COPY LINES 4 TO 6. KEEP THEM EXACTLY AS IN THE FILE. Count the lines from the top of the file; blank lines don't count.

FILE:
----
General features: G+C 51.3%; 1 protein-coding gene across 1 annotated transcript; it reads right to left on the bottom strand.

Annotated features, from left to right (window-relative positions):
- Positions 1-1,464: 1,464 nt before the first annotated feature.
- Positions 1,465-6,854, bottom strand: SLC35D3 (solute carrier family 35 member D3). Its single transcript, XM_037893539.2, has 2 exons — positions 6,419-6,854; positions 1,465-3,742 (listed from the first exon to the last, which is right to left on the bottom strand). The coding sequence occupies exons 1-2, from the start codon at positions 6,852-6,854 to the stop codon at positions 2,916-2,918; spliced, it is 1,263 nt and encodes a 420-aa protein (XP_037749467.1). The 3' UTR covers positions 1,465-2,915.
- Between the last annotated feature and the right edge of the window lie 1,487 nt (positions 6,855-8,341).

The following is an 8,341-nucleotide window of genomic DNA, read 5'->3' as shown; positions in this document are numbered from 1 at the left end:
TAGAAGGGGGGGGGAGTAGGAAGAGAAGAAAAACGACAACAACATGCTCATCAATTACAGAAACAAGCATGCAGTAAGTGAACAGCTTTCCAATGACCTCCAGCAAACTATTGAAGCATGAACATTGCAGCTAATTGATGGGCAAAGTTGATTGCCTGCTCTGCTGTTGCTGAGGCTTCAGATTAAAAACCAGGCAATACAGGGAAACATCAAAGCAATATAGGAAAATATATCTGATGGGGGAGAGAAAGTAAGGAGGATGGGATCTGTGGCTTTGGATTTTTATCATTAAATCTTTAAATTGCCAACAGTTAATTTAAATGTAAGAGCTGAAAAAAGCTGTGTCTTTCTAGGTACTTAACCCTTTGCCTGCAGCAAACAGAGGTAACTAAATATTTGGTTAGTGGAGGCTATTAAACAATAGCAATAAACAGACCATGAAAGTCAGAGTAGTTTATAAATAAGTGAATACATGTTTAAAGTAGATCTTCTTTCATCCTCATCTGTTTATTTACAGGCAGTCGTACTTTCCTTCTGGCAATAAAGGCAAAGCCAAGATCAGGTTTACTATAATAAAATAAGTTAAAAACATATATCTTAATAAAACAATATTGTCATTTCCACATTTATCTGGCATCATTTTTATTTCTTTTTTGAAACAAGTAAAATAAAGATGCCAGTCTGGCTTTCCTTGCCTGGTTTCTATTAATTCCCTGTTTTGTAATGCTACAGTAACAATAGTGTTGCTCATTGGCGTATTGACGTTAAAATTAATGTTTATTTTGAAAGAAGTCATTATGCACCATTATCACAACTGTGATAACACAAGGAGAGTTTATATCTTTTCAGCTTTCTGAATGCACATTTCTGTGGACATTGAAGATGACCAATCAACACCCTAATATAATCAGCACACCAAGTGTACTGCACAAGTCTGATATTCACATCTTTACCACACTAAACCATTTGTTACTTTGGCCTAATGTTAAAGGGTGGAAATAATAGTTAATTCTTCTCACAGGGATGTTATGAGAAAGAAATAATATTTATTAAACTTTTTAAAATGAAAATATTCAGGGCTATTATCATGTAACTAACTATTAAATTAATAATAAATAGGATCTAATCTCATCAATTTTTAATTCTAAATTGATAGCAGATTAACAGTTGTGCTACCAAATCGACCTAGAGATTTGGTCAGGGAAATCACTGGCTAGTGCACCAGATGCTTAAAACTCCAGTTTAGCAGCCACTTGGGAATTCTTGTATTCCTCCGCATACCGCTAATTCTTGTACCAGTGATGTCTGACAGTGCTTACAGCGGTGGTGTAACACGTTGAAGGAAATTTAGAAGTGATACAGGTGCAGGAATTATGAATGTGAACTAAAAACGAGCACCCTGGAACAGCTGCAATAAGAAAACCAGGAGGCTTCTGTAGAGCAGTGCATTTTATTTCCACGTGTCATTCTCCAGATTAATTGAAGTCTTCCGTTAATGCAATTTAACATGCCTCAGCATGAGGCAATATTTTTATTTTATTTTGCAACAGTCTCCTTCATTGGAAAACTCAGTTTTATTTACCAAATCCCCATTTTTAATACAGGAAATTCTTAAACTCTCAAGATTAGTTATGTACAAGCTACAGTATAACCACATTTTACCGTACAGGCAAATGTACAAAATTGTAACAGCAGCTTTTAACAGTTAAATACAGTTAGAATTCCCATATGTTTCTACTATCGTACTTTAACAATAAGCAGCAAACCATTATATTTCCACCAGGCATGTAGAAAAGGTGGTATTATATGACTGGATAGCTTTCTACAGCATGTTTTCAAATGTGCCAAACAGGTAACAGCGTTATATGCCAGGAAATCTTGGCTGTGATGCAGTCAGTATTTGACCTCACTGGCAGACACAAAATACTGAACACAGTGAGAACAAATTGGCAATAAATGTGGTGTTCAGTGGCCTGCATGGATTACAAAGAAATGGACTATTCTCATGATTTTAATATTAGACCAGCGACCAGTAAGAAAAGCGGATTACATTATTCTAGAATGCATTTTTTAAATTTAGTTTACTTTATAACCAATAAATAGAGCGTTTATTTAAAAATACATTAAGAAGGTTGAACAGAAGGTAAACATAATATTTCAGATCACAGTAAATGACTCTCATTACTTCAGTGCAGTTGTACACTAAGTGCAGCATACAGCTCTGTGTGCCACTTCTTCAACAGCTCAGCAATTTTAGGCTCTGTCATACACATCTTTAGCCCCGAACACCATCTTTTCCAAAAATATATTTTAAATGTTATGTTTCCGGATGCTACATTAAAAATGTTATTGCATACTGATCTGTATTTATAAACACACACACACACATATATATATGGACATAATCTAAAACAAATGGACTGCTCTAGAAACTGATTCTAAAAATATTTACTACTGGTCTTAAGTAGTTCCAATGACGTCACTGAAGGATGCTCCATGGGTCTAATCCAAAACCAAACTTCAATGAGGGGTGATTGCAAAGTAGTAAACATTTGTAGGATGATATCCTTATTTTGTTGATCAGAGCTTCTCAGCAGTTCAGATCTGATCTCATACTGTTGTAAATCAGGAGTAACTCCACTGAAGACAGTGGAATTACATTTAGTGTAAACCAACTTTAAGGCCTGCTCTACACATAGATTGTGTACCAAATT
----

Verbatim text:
- Positions 1,465-6,854, bottom strand: SLC35D3 (solute carrier family 35 member D3). Its single transcript, XM_037893539.2, has 2 exons — positions 6,419-6,854; positions 1,465-3,742 (listed from the first exon to the last, which is right to left on the bottom strand). The coding sequence occupies exons 1-2, from the start codon at positions 6,852-6,854 to the stop codon at positions 2,916-2,918; spliced, it is 1,263 nt and encodes a 420-aa protein (XP_037749467.1). The 3' UTR covers positions 1,465-2,915.
- Between the last annotated feature and the right edge of the window lie 1,487 nt (positions 6,855-8,341).

The following is an 8,341-nucleotide window of genomic DNA, read 5'->3' as shown; positions in this document are numbered from 1 at the left end: